A notable exception is the series Star Trek: Enterprise. Because of what the authors considered its "blatant disregard for established Trek canon and convention," the Pendragon staff had decided to either ignore the series, or retcon certain aspects of it to fit with previous information. However, once the Enterprise's fourth season began and Manny Coto became the showrunner, the writing improved dramatically, and canon was respected again. In consequence, the Coto-era Enterprise episodes are accepted as canon, and the problems of the previous three seasons are assumed to result from the changes of the Temporal Cold War. In the "corrected timeline," Pendragon assumes, things were different. The notable exception to this rule is the episode "These Are the Voyages," which hearkened back to the pre-Coto era. The canonicity of the episode itself is questionable, and Pendragon follows the Pocket Books' Enterprise Relaunch novels continuity in this regard.

Additionally, events and information presented in several novels published by Pocket Books are considered "canonical" for Pendragon, either in whole or in part. These include:

Elements of other novels and even comic books are also incorporated into the background of Pendragon, in order to provide a richer tapestry. These include the characters of Elias Vaughn, Mackenzie Calhoun, and Matt Decker, among others.

Various computer and roleplaying games also play a part in Pendragon canon, notably the Starfleet Academy and Star Trek: Borg PC games, and the RPG materials produced by Last Unicorn Games and Decipher, Inc..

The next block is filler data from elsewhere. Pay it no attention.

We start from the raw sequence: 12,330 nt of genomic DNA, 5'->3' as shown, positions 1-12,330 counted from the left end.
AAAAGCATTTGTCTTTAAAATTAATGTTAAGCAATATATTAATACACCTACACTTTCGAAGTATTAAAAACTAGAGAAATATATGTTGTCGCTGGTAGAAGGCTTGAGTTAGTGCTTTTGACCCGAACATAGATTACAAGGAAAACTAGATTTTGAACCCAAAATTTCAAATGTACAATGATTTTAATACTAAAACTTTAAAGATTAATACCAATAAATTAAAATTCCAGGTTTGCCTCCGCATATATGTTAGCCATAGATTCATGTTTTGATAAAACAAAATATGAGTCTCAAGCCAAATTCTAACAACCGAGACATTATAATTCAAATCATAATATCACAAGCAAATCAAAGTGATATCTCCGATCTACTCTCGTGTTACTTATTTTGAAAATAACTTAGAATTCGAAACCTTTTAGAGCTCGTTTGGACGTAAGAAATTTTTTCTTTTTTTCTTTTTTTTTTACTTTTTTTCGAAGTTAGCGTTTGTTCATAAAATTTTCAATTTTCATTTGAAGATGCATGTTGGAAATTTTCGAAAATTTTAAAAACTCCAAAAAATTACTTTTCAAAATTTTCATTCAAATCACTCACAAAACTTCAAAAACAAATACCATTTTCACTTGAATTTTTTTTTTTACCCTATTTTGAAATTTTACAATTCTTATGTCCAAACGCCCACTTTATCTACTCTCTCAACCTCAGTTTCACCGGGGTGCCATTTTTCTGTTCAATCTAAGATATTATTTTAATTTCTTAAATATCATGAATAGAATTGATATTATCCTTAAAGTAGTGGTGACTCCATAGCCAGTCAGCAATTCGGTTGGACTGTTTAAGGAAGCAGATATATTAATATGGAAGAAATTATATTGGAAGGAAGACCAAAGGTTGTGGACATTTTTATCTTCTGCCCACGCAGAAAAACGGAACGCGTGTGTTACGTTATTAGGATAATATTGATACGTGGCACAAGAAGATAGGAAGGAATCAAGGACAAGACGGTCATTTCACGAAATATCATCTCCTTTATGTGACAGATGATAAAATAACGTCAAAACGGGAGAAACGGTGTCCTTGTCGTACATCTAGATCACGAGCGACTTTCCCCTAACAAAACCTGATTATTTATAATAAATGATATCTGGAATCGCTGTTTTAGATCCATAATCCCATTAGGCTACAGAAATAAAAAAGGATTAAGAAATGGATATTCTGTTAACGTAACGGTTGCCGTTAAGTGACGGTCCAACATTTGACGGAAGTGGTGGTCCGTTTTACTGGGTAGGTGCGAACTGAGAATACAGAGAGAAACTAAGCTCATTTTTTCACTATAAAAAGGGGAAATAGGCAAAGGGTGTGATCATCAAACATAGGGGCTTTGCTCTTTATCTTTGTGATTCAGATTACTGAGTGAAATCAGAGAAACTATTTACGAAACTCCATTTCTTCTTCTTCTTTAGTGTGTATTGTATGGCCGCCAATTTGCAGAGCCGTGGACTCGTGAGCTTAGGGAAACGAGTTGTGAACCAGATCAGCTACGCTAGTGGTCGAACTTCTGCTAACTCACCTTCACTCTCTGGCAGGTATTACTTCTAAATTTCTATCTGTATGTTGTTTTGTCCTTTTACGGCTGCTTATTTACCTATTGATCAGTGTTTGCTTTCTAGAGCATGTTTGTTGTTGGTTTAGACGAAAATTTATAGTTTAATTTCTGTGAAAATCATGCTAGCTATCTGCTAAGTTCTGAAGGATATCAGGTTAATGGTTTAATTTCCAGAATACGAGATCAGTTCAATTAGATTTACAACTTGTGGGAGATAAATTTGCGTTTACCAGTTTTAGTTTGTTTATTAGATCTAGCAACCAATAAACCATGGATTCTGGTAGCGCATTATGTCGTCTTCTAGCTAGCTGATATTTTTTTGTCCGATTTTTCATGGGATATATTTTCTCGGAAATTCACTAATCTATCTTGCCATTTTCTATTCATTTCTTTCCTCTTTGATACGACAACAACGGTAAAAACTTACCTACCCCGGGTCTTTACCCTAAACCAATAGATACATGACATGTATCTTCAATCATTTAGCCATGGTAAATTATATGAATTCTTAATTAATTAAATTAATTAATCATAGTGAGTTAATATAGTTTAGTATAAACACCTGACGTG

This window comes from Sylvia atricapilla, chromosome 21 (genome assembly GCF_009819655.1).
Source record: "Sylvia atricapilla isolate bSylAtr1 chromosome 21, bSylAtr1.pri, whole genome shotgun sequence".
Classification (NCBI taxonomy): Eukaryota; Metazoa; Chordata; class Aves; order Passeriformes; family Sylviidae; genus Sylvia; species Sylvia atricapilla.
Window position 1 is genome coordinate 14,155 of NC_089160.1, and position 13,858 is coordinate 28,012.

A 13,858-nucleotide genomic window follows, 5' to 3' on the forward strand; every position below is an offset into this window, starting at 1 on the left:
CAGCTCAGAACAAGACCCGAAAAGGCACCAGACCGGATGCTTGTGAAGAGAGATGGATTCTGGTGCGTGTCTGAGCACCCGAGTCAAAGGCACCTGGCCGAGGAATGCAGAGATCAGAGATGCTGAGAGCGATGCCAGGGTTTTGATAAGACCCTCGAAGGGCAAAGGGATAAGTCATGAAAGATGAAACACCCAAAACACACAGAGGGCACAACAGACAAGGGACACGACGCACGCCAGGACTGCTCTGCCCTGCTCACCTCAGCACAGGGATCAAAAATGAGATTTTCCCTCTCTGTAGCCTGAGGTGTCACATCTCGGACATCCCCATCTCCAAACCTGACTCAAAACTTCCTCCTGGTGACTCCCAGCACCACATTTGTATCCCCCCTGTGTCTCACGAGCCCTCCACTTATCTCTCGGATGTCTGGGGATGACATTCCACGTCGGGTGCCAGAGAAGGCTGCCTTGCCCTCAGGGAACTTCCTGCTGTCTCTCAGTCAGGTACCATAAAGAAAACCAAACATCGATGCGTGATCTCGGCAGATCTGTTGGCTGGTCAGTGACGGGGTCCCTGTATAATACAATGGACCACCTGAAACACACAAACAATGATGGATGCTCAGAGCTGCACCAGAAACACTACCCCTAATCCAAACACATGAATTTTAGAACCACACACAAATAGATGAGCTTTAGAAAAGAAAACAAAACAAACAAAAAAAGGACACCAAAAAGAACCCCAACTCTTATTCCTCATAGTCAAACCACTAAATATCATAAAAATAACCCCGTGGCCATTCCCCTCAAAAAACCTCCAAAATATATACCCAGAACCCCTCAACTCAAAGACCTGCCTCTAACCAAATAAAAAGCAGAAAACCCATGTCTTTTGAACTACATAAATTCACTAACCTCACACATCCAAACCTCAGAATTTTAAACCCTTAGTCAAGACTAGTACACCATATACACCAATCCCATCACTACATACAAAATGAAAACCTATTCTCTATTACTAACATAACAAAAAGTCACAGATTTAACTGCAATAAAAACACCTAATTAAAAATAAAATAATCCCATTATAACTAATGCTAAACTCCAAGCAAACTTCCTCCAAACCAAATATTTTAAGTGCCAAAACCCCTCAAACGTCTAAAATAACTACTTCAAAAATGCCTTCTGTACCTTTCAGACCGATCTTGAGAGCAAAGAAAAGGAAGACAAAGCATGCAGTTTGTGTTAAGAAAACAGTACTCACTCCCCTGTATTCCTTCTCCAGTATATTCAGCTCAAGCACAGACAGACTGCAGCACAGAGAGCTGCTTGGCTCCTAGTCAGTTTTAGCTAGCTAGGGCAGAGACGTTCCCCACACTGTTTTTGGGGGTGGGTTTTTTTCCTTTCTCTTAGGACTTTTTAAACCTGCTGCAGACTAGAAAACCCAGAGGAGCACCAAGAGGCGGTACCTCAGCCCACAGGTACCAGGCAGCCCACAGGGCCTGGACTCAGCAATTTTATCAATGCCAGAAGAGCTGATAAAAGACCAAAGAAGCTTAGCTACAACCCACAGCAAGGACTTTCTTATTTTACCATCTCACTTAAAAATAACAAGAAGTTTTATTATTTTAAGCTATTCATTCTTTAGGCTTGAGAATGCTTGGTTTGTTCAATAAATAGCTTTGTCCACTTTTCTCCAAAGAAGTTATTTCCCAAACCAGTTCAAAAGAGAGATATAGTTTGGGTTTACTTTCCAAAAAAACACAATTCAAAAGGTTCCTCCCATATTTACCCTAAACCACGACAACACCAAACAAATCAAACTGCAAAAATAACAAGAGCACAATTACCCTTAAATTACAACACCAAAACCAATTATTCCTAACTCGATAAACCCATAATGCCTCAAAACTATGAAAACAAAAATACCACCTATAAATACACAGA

There are parts of Pendragon background that are drawn piecemeal from different sources. For example, Romulan culture is drawn primarily from Diane Duane's Rihannsu novels, but also from LUG's The Way of D'era sourcebook. When background for something in Pendragon is created using this "patchwork-quilt" method, often times elements of one source are ignored or altered in favor of preferable, more logical, weighty or "authoritative" elements from another source.

All these things make up Pendragon continuity, the definition of what fits and what does not within Star Trek: Pendragon. However, Pendragon continuity can be broken down into two separate divisions: the "mainstream universe" where canon Trek takes place, and the Pendragon timeline itself, where the primary action of the series is set.

Characters

Regular characters

Seasons 1-4

Commanding officer. Played by Pierce Brosnan.
First officer. Played by Mel Gibson.
Operations officer. Played by Kelly Rutherford.
Security chief. Played by Michael T. Weiss.
Helmsman. Played by Dirk Benedict.
Transporter chief. Played by Rick Schroder.
Chief engineer. Played by Matthew Broderick. (Season 1)
Chief medical officer. Played by Gillian Anderson. (Seasons 1-2)
Chief engineer. Played by Barry Van Dyke. (Seasons 2-4)
Chief medical officer. Played by Sasha Alexander. (Season 3-)
Ship's counselor. Played by Jill Hennessy. (Seasons 1-3)

Seasons 4-7

Commanding officer. Played by Pierce Brosnan.
First officer, later commanding officer. Played by Kelly Rutherford.
Operations officer. Played by Scott Bakula.
Intelligence officer. Played by James Denton.
Chief engineer. Played by Kyle Chandler
Security chief. Played by Sean Astin. (Seasons 4-6)
Chief medical officer. Played by Sasha Alexander.
Ship's counselor. Played by Tempestt Bledsoe.
Helmsman. Played by Rick Schroder. (Seasons 4-5)
Helmsman. Played by Jake Gyllenhaal. (Seasons 5-7)

Major recurring characters

Episodes

Season One

  • "True North"
  • "Restoration"
  • "Exile"
  • "The Distant Fire"
  • "Wounded Soldiers"
  • "Obsidian Shadow"
  • "Dark Helix"